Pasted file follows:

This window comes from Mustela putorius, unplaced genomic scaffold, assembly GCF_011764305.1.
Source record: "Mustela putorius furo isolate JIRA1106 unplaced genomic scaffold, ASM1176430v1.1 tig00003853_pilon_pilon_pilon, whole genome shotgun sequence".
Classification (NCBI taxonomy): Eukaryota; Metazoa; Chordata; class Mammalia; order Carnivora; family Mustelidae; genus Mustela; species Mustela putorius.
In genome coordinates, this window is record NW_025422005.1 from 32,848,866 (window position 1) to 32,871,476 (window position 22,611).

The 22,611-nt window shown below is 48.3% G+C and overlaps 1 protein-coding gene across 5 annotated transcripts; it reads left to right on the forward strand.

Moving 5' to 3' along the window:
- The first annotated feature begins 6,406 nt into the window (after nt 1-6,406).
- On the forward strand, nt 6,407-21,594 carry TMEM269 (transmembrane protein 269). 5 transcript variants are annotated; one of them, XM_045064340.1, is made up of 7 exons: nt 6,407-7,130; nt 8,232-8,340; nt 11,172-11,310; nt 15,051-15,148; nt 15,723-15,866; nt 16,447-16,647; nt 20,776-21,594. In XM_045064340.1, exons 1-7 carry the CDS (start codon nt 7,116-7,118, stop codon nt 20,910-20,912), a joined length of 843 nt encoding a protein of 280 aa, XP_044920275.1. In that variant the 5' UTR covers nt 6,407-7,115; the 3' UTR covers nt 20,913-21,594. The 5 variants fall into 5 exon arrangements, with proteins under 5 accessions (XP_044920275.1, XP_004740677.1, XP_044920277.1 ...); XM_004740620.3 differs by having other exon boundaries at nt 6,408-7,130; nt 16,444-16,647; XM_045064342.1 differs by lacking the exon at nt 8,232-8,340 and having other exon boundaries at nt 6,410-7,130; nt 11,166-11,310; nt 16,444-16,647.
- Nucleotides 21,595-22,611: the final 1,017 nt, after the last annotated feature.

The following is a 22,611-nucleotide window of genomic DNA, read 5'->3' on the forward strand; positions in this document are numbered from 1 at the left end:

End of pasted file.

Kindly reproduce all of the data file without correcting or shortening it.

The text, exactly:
This window comes from Mustela putorius, unplaced genomic scaffold, assembly GCF_011764305.1.
Source record: "Mustela putorius furo isolate JIRA1106 unplaced genomic scaffold, ASM1176430v1.1 tig00003853_pilon_pilon_pilon, whole genome shotgun sequence".
Classification (NCBI taxonomy): Eukaryota; Metazoa; Chordata; class Mammalia; order Carnivora; family Mustelidae; genus Mustela; species Mustela putorius.
In genome coordinates, this window is record NW_025422005.1 from 32,848,866 (window position 1) to 32,871,476 (window position 22,611).

The 22,611-nt window shown below is 48.3% G+C and overlaps 1 protein-coding gene across 5 annotated transcripts; it reads left to right on the forward strand.

Moving 5' to 3' along the window:
- The first annotated feature begins 6,406 nt into the window (after nt 1-6,406).
- On the forward strand, nt 6,407-21,594 carry TMEM269 (transmembrane protein 269). 5 transcript variants are annotated; one of them, XM_045064340.1, is made up of 7 exons: nt 6,407-7,130; nt 8,232-8,340; nt 11,172-11,310; nt 15,051-15,148; nt 15,723-15,866; nt 16,447-16,647; nt 20,776-21,594. In XM_045064340.1, exons 1-7 carry the CDS (start codon nt 7,116-7,118, stop codon nt 20,910-20,912), a joined length of 843 nt encoding a protein of 280 aa, XP_044920275.1. In that variant the 5' UTR covers nt 6,407-7,115; the 3' UTR covers nt 20,913-21,594. The 5 variants fall into 5 exon arrangements, with proteins under 5 accessions (XP_044920275.1, XP_004740677.1, XP_044920277.1 ...); XM_004740620.3 differs by having other exon boundaries at nt 6,408-7,130; nt 16,444-16,647; XM_045064342.1 differs by lacking the exon at nt 8,232-8,340 and having other exon boundaries at nt 6,410-7,130; nt 11,166-11,310; nt 16,444-16,647.
- Nucleotides 21,595-22,611: the final 1,017 nt, after the last annotated feature.

The following is a 22,611-nucleotide window of genomic DNA, read 5'->3' on the forward strand; positions in this document are numbered from 1 at the left end: